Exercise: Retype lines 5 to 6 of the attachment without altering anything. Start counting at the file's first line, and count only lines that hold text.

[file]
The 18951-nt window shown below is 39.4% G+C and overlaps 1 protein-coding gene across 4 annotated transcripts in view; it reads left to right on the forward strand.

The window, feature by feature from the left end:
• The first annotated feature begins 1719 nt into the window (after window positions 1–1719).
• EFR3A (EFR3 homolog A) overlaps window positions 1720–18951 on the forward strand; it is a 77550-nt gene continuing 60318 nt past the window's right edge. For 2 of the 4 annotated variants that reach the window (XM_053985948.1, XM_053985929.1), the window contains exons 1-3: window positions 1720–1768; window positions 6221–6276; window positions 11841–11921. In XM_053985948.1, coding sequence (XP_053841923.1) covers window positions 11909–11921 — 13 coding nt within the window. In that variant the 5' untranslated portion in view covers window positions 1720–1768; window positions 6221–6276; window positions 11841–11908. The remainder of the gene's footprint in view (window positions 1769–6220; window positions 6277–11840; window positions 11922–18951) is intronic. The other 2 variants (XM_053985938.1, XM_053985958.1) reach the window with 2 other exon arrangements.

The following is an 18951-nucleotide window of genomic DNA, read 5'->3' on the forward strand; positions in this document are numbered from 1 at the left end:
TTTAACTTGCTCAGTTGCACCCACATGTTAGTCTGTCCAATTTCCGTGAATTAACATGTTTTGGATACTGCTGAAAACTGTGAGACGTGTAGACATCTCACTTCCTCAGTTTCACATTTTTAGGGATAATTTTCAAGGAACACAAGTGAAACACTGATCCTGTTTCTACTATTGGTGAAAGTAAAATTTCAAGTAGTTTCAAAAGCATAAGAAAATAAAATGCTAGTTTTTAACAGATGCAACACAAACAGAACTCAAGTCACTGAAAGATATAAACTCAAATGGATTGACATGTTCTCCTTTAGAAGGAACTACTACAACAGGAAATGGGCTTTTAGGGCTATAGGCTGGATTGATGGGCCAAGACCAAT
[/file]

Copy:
The following is an 18951-nucleotide window of genomic DNA, read 5'->3' on the forward strand; positions in this document are numbered from 1 at the left end:
TTTAACTTGCTCAGTTGCACCCACATGTTAGTCTGTCCAATTTCCGTGAATTAACATGTTTTGGATACTGCTGAAAACTGTGAGACGTGTAGACATCTCACTTCCTCAGTTTCACATTTTTAGGGATAATTTTCAAGGAACACAAGTGAAACACTGATCCTGTTTCTACTATTGGTGAAAGTAAAATTTCAAGTAGTTTCAAAAGCATAAGAAAATAAAATGCTAGTTTTTAACAGATGCAACACAAACAGAACTCAAGTCACTGAAAGATATAAACTCAAATGGATTGACATGTTCTCCTTTAGAAGGAACTACTACAACAGGAAATGGGCTTTTAGGGCTATAGGCTGGATTGATGGGCCAAGACCAAT